Qualifications of a Chief Compliance Officer

February 12, 2013

Rule 206(4)-7 under the Investment Advisers Act of 1940 (“Investment Advisers Act”) requires each investment adviser registered with the U.S. Securities and Exchange Commission (“SEC”) to designate a chief compliance officer (“CCO”) to administer its compliance policies and procedures.  There are no specific exam, continuing education, or industry experience requirements outlined under Rule 206(4)-7 for an SEC registered investment adviser’s CCO.  However, the SEC’s final rule release for Rule 206(4)-7 states, “An [investment] adviser’s chief compliance officer should be competent and knowledgeable regarding the [Investment] Advisers Act and should be empowered with full responsibility and authority to develop and enforce appropriate policies and procedures for the firm.  Thus, the compliance officer should have a position of sufficient seniority and authority within the organization to compel others to adhere to the compliance policies and procedures.”

Investment advisers are not required to hire an individual to act solely in the capacity as the CCO.  In many cases, the CCO will also have other responsibilities or have other roles within the investment adviser.  What is extremely important for any investment adviser is that the individual appointed by the investment adviser to serve as the CCO is someone that is truly qualified and has the appropriate amount of time to dedicate to the role as CCO.  An investment adviser may have an individual on staff that performs many of the compliance functions for the investment adviser but that individual may not be truly qualified to serve as the CCO.  Having an understanding of the various compliance responsibilities for the investment adviser is not qualification enough to appoint the individual as the CCO.  The CCO can delegate the various investment adviser compliance functions to other individuals, but the CCO needs to be someone that cannot only think in terms of whether what is being done is done right but also in terms of what additional policies, procedures, and internal controls need to be developed to strengthen the investment adviser’s culture of compliance.  When considering who should be appointed or hired as the CCO, the following are some of the questions that should be considered:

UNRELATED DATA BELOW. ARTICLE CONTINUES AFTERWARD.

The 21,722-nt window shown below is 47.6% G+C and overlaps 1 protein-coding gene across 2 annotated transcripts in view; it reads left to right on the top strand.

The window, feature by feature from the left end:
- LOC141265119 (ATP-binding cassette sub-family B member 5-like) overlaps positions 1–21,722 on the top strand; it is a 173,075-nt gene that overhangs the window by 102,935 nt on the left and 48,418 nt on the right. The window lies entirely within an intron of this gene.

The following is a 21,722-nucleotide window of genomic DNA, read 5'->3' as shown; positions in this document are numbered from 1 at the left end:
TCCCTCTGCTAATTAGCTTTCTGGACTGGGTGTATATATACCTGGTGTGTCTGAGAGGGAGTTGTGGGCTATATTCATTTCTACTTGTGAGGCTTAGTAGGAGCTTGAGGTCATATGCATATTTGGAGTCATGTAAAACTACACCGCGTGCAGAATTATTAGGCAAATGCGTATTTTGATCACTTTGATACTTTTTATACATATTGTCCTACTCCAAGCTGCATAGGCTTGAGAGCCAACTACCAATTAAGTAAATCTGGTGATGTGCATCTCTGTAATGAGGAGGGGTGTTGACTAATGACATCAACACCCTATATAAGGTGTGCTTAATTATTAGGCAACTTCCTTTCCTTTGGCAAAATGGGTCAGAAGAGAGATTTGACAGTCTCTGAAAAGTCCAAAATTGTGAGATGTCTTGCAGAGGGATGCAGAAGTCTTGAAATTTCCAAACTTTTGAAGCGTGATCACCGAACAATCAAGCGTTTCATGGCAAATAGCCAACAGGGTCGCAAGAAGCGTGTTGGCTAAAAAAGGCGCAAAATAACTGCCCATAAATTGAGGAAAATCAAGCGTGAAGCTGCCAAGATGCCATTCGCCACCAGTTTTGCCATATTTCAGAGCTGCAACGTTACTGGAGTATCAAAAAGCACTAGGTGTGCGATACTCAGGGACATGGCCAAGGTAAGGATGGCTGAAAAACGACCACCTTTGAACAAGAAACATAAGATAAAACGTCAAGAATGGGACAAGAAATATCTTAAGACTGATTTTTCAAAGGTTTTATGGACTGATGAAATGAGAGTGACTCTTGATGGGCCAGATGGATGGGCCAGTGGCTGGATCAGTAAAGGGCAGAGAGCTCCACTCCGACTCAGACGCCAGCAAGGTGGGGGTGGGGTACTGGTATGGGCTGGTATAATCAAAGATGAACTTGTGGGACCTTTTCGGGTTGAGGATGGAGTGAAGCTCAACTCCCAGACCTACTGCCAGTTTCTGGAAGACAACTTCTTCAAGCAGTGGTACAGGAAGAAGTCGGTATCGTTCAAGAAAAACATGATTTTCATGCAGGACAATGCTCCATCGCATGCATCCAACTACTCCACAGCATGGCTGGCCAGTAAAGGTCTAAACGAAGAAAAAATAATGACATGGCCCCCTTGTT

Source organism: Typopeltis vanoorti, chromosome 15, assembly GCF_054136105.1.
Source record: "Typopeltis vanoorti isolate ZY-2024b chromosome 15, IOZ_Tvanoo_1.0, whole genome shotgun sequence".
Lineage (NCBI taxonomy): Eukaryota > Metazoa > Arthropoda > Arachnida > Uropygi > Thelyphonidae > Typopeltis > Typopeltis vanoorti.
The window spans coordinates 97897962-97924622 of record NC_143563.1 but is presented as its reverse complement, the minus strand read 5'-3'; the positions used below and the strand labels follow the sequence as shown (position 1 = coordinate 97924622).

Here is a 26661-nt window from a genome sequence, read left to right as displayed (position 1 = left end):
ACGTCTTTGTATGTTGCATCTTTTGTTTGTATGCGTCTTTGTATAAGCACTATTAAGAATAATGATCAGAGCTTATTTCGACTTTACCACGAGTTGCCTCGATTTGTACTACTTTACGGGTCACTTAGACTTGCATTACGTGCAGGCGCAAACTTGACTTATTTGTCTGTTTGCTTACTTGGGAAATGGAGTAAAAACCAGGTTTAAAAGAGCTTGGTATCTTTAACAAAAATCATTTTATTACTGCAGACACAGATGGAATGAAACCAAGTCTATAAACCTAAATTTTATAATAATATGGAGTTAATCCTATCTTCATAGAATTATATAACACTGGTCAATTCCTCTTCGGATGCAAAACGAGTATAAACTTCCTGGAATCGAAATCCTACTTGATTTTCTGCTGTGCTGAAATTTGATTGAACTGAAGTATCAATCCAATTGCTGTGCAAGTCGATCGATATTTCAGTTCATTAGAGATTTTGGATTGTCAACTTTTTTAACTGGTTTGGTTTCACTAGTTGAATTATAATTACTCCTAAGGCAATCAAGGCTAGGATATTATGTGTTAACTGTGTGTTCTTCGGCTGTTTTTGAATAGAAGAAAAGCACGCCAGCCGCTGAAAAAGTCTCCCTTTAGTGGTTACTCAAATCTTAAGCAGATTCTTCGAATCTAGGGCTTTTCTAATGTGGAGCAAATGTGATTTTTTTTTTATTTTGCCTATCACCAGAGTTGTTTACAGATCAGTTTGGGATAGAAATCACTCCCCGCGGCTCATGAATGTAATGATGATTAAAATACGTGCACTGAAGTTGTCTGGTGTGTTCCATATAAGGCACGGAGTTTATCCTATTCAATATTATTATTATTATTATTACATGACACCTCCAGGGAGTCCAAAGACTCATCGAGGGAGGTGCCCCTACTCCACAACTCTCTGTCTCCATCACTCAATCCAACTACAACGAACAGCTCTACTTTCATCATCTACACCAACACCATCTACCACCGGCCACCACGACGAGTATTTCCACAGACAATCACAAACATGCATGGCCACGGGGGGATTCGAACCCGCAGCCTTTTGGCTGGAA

• What is the individual’s background and experience as it relates to investment advisory compliance?
  • What is the individual’s knowledge and understanding of the Investment Advisers Act?
  • How much time will the individual have to dedicate to the role as the Chief Compliance Officer?